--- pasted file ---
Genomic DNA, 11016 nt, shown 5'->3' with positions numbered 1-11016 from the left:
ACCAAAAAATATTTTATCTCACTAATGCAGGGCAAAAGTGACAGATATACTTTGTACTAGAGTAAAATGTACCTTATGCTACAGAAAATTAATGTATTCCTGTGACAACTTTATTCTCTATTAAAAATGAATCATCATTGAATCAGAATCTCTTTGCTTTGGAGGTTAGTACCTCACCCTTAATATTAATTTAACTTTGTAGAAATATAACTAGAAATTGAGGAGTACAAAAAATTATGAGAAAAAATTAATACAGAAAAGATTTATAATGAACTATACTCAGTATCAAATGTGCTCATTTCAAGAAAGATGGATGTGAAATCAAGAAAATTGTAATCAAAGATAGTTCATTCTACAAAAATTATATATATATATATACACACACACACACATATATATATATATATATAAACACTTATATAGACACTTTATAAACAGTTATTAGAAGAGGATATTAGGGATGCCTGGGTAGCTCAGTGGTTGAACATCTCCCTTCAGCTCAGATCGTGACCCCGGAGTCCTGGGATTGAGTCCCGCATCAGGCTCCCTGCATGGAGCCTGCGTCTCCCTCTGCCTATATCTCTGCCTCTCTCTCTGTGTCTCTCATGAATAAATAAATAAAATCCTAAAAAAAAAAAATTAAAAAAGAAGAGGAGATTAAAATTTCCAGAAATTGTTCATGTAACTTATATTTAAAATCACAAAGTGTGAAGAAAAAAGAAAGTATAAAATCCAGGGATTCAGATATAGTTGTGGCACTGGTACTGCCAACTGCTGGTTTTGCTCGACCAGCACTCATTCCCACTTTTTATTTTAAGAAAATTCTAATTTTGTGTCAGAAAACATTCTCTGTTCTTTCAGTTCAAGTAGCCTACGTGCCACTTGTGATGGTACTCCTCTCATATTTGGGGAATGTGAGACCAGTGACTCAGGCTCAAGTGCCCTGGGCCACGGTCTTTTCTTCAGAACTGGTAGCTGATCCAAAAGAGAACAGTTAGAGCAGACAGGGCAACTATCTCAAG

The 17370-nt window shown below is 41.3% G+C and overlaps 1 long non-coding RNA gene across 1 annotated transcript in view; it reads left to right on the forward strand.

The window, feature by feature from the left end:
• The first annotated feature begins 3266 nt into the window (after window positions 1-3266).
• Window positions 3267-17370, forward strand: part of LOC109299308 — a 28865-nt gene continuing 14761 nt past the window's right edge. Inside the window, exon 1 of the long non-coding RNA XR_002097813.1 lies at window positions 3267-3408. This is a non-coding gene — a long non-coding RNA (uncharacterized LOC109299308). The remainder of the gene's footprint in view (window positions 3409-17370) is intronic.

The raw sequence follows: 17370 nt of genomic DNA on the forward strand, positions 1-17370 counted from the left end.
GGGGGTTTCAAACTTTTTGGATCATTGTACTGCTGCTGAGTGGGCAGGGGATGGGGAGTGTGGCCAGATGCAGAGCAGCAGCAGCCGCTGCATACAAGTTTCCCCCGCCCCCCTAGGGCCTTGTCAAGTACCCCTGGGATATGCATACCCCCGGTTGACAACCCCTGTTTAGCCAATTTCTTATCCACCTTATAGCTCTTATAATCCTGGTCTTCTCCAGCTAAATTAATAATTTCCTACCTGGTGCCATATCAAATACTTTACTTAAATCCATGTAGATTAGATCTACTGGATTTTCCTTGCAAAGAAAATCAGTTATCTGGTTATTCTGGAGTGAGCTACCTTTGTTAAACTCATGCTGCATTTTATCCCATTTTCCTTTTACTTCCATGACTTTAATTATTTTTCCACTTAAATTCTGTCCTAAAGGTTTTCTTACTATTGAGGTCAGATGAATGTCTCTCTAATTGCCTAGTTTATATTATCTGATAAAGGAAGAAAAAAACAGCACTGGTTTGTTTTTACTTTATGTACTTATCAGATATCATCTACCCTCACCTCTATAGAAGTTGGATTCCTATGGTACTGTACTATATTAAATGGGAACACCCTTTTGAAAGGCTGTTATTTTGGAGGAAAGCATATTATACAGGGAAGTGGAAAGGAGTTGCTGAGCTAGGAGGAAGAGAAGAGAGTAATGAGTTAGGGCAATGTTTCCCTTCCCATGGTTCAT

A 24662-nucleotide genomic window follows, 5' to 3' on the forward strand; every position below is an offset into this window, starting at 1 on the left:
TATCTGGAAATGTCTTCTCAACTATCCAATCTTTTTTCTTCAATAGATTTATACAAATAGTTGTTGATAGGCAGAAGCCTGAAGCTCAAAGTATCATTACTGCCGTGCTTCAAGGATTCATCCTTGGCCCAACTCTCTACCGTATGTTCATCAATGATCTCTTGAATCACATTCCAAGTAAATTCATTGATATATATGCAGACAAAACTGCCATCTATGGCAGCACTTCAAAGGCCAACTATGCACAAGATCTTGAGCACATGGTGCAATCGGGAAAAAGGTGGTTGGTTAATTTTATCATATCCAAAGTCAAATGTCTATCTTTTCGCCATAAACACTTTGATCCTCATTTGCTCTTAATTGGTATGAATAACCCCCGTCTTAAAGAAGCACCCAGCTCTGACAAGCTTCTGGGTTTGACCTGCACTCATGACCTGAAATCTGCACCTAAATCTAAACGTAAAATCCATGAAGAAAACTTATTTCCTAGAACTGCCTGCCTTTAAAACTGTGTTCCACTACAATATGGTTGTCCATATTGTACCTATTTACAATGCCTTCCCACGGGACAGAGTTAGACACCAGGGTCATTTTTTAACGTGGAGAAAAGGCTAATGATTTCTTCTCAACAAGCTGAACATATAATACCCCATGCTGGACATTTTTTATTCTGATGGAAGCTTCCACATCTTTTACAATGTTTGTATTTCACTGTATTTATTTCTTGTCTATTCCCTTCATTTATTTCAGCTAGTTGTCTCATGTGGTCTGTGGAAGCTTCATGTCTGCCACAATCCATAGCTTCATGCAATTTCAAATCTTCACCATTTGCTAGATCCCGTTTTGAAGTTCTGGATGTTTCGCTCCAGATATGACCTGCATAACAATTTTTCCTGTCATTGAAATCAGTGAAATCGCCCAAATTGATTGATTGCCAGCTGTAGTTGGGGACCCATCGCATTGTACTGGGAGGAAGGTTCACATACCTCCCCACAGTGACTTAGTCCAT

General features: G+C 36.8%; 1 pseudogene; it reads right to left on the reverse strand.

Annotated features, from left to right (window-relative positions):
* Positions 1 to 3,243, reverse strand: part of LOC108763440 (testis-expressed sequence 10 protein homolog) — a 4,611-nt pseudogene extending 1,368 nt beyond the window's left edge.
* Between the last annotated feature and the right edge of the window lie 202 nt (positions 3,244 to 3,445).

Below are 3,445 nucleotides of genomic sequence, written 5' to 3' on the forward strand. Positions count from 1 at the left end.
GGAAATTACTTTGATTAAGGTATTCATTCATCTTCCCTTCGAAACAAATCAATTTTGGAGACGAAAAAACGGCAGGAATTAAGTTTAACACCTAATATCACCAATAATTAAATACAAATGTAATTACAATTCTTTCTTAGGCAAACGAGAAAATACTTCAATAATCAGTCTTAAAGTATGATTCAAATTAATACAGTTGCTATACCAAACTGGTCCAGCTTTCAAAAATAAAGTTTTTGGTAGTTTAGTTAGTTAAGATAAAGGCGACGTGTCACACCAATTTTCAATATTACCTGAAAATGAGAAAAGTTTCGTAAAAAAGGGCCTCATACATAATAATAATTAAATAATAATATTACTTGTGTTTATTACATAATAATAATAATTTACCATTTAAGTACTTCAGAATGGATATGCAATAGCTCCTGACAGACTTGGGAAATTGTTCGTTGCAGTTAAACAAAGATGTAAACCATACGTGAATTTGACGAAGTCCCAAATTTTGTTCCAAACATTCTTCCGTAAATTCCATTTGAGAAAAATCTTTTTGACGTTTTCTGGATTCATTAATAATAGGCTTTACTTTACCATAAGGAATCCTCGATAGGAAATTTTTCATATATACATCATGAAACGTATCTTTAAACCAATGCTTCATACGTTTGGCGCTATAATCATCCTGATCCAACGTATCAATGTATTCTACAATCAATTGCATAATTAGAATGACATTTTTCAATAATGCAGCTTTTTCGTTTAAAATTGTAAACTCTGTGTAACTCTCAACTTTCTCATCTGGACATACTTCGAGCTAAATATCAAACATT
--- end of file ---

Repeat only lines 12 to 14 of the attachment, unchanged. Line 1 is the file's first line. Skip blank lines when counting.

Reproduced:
Annotated features, from left to right (window-relative positions):
* Positions 1 to 3,243, reverse strand: part of LOC108763440 (testis-expressed sequence 10 protein homolog) — a 4,611-nt pseudogene extending 1,368 nt beyond the window's left edge.
* Between the last annotated feature and the right edge of the window lie 202 nt (positions 3,244 to 3,445).